This information is being provided to NMDA members as a service from Nancye M. Combs, AEP*SPHR, a Certified Senior Professional in Human Resources and President/CEO of HR Enterprise, Inc.
The U.S. Citizenship and Immigration Service – USCIS has been busy creating yet another new I-9 Form that we must use. This is important to you because the current administration in Washington has placed a very high priority on immigration issues.
All employers must begin using this new I-9 Form no later than September 18, 2017. Access this site for the new form: https://www.uscis.gov/i-9 USCIS has changed the list of documents that new employees may use to complete the form.
The newly revised form displays a revision date of 07/17/17 N. Until September 17, 2017, we may continue to use the version of the I-9 Form with a revision date of 11/14/16 N. The good news is that the new electronic version looks a little easier than previous versions.
You should know that:
- The I-9 Form must be completed within three days of employment.
- The I-9 Form must be retained for three years from the first day of employment or one year from the last day of employment, whichever is later. That means a minimum of eleven years, if they employee stays ten years.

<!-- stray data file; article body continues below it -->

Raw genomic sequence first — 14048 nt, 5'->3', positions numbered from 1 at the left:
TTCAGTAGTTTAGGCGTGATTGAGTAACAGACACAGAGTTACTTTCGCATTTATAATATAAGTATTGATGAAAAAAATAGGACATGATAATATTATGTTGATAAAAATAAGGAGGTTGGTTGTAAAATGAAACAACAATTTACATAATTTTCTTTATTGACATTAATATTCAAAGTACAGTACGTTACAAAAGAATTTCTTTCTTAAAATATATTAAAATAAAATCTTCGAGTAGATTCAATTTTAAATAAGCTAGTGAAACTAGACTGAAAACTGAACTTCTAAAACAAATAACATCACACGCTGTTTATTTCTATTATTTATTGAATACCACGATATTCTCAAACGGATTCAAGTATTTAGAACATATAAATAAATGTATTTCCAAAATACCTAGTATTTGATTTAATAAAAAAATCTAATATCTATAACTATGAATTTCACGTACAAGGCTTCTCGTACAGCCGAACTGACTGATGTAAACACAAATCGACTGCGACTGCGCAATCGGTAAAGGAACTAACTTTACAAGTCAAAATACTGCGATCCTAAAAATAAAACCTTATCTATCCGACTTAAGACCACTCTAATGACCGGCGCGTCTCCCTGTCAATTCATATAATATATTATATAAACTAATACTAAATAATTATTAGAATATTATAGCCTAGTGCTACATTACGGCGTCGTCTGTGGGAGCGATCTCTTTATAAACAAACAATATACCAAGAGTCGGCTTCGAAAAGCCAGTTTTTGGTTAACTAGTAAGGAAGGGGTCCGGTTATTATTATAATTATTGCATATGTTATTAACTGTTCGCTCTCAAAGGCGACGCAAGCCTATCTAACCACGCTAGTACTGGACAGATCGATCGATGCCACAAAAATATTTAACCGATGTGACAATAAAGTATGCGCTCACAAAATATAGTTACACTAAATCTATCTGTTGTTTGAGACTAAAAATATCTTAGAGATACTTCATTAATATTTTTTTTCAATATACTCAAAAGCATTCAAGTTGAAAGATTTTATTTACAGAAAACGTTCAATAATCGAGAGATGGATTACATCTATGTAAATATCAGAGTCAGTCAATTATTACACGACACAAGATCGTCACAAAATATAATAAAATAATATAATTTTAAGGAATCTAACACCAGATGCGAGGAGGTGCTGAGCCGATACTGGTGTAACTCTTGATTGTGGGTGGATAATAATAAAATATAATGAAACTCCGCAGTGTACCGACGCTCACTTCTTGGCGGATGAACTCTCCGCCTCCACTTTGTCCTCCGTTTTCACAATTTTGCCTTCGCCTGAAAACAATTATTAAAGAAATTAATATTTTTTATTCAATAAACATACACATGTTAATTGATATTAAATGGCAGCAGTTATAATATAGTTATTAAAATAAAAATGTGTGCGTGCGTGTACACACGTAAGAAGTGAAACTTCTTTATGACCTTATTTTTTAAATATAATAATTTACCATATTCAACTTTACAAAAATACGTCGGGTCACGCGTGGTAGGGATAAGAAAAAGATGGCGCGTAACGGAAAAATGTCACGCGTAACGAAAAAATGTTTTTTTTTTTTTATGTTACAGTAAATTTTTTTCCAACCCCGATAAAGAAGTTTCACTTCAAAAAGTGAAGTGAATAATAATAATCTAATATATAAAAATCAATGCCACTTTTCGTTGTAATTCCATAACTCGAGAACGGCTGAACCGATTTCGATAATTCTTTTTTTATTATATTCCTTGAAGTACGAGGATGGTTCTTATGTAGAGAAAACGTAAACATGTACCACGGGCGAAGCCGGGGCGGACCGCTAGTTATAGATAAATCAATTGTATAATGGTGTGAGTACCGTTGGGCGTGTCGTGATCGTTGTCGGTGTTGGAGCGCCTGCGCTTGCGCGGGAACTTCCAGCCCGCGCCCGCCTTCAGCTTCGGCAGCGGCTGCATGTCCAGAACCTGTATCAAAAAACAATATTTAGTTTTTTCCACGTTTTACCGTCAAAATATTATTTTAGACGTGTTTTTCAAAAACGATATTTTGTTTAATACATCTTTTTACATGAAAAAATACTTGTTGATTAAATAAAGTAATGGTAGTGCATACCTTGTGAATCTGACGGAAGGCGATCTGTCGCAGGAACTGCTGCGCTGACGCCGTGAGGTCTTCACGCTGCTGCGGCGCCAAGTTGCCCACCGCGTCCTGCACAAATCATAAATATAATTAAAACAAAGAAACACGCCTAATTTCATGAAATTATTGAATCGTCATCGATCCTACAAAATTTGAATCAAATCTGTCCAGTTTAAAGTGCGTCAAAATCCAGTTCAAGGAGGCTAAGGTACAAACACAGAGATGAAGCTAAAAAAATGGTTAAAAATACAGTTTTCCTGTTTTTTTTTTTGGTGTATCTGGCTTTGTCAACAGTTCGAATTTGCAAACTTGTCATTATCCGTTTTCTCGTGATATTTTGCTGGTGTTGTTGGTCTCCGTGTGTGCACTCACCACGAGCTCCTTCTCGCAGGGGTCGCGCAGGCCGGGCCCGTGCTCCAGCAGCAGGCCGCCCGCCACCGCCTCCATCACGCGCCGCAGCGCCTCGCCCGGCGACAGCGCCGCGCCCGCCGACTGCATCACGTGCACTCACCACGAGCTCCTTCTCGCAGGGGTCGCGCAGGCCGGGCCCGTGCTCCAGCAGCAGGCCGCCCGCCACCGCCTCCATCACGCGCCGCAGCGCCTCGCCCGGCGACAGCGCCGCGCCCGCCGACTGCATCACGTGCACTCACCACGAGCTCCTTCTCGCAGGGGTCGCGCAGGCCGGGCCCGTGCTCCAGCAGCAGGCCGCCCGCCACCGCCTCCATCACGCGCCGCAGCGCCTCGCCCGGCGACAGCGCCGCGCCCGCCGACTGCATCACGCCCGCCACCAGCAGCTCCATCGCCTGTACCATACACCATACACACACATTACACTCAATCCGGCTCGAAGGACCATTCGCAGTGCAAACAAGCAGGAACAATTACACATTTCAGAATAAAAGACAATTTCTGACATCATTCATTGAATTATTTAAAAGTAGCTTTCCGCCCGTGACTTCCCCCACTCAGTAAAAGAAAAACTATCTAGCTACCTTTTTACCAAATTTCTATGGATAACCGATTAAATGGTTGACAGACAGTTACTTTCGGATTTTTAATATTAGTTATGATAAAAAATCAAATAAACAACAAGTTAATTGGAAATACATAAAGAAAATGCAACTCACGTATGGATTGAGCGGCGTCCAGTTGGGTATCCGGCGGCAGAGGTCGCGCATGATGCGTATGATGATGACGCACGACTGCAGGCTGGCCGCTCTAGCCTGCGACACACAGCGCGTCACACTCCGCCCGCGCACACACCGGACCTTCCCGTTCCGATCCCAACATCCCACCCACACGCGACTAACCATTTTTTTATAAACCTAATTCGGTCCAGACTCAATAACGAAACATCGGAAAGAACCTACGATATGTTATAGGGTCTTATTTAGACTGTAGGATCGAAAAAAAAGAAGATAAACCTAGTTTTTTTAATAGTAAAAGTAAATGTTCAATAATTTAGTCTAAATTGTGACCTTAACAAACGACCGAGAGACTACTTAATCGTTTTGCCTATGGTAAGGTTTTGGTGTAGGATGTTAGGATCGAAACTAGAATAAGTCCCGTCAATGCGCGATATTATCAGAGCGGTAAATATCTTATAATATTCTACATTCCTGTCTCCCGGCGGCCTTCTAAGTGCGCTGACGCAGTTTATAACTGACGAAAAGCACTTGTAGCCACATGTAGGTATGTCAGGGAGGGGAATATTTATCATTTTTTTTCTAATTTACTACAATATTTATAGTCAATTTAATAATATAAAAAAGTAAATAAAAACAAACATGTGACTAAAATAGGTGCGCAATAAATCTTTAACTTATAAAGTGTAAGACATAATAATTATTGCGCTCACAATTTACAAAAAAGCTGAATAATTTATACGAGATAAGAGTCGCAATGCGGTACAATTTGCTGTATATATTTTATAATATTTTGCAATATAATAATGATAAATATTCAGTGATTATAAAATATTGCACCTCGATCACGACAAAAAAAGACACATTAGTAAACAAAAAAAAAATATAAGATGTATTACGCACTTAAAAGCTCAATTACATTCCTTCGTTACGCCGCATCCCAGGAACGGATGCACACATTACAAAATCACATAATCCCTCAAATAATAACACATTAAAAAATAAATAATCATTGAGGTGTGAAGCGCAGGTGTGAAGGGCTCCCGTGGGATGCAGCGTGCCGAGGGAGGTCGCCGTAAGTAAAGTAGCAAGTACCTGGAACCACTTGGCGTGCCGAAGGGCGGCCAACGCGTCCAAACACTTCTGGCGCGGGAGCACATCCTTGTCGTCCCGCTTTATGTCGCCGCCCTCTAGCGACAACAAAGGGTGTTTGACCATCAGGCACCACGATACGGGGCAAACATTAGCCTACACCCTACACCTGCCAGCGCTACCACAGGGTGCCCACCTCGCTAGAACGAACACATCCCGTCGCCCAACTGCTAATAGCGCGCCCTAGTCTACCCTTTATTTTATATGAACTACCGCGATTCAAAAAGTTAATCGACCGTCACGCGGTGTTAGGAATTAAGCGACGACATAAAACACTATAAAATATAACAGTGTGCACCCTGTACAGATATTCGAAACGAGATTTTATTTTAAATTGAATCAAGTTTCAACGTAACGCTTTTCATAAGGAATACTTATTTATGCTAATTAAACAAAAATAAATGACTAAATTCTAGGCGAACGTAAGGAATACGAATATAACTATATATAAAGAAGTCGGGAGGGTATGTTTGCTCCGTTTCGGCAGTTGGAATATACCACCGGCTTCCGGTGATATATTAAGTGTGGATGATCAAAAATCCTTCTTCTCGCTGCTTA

- Employers must keep these records accessible for inspection; but, keep them locked because they may have the kind of information that could be used for identity theft.
- Officials from the Department of Homeland Security, the Department of Labor, and the Immigrant and Employee Rights Section of the Department of Justice may inspect an employer’s records and they must be produced within three days of a request.
- Failure to comply with these requirements can result in civil and criminal penalties.
- Some states have enacted laws which require employers to use the e-Verify program within three days of an employee beginning work. You can check your state at this site: https://www.justifacts.com/e-verify-state-map/
- If you are operating in an e-Verify State, the failure to comply with that requirement can result in the state temporarily suspending an employer’s ability to act as an employer which, in essence, would shut down your operation.
When USCIS calls on you, they are serious about this requirement whether you have one employee or 10,000, and we never want to take this requirement lightly.